Evacuations and rescue operations in southern Ukraine continued on Wednesday after the destruction of the Kakhovka Dam sent a torrent of water rushing through dozens of towns along the war zone’s southern frontline.
Ukrainian officials said about 42,000 people on both sides of the Dnipro river, which bisects government-controlled and Russian-occupied territory, were affected by the catastrophe and warned civilians to be wary of landmines that had been swept downstream.
“Be extremely careful, remember the rules of mine safety! Do not approach or touch explosive objects under any circumstances!” the country’s state emergency service said in a message shared on social media.
Oleksandr Prokudin, head of the Kherson regional administration, said the intensity of the flooding was decreasing but “due to the significant destruction of the dam, water will continue to rush downstream”.
The flood water is expected to peak on Wednesday.
Prokudin said 1,852 houses had been flooded on the western bank of the river, which remains under Ukrainian control, and 1,457 people had been evacuated.
Police officials said evacuations were complicated by flooded roads and highways in the area.
On the other side of the river, Russian-installed officials said water levels appeared to be receding on Wednesday in Nova Kakhovka, a town seized by Russian forces last year.
Located next to the dam, the small town had been swiftly engulfed by flood water on Tuesday. Russian-installed local officials said at least seven people had been reported missing there.
Overnight the waters reached critical levels in several settlements further downstream, completely submerging the settlements of Korsunka and Oleshky. Authorities announced a state of emergency across the Russian-held territories and spoke of organised evacuations, although as of Wednesday there were no images on local social media of any formal evacuation process.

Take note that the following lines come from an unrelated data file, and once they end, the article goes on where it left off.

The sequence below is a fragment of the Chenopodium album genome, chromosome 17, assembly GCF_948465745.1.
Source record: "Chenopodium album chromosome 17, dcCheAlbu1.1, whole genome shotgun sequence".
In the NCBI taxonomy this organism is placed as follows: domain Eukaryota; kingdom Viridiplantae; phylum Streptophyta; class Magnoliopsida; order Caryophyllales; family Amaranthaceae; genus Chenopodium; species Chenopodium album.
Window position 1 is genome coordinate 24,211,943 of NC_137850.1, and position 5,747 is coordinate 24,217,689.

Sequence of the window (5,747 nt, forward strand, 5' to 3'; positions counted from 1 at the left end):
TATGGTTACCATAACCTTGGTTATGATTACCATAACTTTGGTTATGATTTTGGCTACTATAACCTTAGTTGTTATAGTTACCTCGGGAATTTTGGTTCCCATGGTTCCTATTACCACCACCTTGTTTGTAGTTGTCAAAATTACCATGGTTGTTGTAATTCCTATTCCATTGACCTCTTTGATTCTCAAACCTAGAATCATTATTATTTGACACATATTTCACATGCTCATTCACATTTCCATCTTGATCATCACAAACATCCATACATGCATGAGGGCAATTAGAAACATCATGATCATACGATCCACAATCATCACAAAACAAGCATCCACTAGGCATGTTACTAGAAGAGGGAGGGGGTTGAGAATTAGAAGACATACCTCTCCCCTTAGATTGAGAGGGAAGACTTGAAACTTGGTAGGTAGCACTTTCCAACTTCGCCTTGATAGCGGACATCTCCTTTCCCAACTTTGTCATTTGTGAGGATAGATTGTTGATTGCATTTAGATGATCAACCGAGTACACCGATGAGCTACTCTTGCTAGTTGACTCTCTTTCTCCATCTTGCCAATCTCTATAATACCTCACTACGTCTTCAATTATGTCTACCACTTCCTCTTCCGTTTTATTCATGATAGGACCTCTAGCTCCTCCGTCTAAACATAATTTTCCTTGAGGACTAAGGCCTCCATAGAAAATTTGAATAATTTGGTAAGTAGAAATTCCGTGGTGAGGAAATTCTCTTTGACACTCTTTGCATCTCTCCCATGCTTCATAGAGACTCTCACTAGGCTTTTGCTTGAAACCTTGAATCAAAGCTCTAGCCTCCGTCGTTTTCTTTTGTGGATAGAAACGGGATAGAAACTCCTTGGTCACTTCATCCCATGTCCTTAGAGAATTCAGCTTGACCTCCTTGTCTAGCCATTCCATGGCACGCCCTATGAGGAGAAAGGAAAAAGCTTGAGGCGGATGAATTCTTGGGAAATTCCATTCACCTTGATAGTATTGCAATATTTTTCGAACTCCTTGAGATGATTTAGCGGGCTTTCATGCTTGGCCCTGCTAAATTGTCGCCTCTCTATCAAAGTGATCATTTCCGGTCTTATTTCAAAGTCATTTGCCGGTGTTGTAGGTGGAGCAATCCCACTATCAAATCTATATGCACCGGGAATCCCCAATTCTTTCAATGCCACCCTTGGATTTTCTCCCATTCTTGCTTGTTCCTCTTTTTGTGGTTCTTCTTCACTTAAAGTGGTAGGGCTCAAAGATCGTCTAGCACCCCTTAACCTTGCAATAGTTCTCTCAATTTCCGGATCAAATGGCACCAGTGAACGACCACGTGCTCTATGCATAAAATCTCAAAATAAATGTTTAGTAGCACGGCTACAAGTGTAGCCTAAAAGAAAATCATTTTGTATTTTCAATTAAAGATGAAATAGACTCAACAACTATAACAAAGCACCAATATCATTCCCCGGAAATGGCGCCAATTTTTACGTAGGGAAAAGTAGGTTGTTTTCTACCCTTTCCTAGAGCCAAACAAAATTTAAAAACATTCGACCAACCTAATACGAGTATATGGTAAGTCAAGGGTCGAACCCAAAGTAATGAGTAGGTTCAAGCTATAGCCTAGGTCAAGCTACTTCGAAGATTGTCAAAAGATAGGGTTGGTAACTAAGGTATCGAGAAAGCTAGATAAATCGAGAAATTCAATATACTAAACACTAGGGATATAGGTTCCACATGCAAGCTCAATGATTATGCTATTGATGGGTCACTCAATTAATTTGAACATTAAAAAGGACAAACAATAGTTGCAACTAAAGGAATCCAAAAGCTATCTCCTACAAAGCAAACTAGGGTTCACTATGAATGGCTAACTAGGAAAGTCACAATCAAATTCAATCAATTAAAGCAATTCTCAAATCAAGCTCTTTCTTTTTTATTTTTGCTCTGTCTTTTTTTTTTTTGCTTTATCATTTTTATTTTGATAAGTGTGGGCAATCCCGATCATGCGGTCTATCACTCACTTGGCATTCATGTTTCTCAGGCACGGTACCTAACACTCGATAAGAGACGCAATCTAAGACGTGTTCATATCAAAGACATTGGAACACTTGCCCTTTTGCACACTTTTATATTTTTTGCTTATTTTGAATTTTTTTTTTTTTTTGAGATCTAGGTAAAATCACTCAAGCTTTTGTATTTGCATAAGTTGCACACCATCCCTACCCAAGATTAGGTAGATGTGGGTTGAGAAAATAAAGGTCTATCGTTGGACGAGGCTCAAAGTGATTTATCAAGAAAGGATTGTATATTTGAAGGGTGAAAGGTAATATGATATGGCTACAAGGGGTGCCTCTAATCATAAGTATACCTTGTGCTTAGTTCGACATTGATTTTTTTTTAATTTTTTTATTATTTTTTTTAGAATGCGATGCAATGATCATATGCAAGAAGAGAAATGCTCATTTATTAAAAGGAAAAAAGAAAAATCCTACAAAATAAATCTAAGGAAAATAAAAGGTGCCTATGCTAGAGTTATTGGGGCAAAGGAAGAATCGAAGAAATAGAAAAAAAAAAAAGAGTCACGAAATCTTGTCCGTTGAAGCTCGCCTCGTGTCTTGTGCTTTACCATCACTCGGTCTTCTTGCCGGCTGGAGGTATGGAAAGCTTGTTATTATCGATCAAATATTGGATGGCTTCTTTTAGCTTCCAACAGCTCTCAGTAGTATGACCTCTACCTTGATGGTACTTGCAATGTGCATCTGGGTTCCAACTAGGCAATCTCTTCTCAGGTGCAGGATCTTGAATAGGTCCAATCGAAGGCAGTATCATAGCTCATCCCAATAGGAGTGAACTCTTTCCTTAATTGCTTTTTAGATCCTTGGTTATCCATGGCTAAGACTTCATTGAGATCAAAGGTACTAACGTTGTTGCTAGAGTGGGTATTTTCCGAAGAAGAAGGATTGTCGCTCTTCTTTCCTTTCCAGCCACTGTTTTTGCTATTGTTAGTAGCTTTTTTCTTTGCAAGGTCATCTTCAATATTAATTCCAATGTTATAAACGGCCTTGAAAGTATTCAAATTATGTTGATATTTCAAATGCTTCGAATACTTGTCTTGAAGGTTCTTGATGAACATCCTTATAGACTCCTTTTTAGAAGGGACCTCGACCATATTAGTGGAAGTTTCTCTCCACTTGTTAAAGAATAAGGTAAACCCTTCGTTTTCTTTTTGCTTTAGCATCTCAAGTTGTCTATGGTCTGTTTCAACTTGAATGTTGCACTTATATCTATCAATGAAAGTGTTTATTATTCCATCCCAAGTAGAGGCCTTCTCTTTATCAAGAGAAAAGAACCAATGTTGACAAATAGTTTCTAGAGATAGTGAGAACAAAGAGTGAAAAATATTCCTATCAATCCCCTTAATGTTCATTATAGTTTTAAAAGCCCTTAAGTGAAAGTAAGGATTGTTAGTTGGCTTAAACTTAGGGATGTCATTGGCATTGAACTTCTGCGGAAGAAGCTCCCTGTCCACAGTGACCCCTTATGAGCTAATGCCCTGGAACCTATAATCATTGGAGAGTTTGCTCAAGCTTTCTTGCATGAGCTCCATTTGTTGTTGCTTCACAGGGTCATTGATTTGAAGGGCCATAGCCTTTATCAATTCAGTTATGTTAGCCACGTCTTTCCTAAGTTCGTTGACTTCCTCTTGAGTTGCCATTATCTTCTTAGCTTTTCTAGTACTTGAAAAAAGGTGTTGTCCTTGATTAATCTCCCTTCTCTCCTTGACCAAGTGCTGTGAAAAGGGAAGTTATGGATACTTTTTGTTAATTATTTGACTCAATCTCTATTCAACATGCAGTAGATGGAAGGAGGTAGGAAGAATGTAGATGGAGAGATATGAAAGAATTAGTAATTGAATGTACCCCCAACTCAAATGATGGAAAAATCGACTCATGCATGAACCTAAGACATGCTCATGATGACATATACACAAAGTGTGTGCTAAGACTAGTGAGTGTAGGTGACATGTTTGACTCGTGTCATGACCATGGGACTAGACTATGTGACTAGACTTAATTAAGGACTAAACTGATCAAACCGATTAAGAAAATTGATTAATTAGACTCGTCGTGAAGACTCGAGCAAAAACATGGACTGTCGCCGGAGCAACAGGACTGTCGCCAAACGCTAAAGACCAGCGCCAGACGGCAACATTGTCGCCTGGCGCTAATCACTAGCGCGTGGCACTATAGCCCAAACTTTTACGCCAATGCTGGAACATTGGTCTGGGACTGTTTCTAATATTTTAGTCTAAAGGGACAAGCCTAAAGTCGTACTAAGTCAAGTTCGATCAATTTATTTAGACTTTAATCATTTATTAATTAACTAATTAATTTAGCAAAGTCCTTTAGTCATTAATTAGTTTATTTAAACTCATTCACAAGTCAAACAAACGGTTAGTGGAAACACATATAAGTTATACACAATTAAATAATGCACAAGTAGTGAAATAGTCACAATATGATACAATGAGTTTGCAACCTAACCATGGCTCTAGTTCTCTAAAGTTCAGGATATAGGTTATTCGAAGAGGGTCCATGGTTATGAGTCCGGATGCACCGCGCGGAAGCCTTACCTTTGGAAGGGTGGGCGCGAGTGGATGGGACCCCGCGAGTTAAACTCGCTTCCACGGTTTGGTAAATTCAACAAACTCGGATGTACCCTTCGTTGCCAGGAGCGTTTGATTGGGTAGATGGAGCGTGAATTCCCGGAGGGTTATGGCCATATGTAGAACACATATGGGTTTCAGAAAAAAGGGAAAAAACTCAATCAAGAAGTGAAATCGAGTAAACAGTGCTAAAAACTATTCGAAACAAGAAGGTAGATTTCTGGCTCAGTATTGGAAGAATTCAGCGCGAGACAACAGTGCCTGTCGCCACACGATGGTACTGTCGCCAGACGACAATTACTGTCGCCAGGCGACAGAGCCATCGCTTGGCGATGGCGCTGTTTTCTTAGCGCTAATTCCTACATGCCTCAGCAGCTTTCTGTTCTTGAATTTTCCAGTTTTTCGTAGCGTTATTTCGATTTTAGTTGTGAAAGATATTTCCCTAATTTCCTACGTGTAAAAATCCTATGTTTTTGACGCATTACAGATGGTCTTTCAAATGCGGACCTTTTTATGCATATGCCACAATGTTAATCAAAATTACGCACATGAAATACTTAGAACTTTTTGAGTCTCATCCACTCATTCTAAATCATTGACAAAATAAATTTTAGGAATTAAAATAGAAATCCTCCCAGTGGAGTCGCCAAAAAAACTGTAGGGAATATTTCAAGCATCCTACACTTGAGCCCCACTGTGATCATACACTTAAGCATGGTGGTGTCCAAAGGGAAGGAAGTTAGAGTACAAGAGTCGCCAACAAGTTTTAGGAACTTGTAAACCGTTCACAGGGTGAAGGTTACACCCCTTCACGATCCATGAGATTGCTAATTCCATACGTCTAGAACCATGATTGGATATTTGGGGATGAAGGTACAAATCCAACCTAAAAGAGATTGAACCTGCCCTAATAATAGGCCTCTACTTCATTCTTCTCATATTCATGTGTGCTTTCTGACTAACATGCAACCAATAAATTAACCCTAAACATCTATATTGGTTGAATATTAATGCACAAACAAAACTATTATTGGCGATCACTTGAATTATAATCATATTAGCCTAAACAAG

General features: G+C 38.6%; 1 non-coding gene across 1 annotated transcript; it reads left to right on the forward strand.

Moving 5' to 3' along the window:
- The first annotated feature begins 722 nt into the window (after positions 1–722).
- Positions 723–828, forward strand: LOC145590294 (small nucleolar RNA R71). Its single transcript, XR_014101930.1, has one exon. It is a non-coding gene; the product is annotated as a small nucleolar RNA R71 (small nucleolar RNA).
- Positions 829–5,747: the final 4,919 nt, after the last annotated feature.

In his regular evening address on Tuesday, Ukraine’s president Volodymyr Zelenskyy reiterated that he believed Russian forces occupying the dam had deliberately blown it up from the inside, while Ukraine’s General Staff of the Armed Forces added it was done in an attempt to disrupt Kyiv’s counteroffensive.
“The disaster at the Kakhovka hydroelectric power plant caused by Russian terrorists will not stop Ukraine and Ukrainians. We will still liberate all our land,” Zelenskyy said. “Each Russian act of terrorism increases only the amount of reparations that Russia will pay for its crimes, not the chances of the occupiers to stay on our land.”
The long-awaited military operation to recapture Russian-occupied territory appeared to get under way in recent days, with a spike in assaults along the 1,000km frontline, as well as in incursion into Russia’s Belgorod region.
Zelenskyy also warned that the flood would have global consequences and urged the international community to provide support.
“For Africa, Europe, the United States, China, Australia, India, man-made disasters are evil,” he said. “We must stop the Russian evil.”
In New York, UN relief chief Martin Griffiths told the Security Council in an emergency session that the “sheer magnitude of the catastrophe” in Kherson would only be evident in the coming days.
But he said it was already clear that it would have “grave and far-reaching consequences for thousands of people in southern Ukraine, on both sides of the frontline, through the loss of homes, food, safe water and livelihoods”.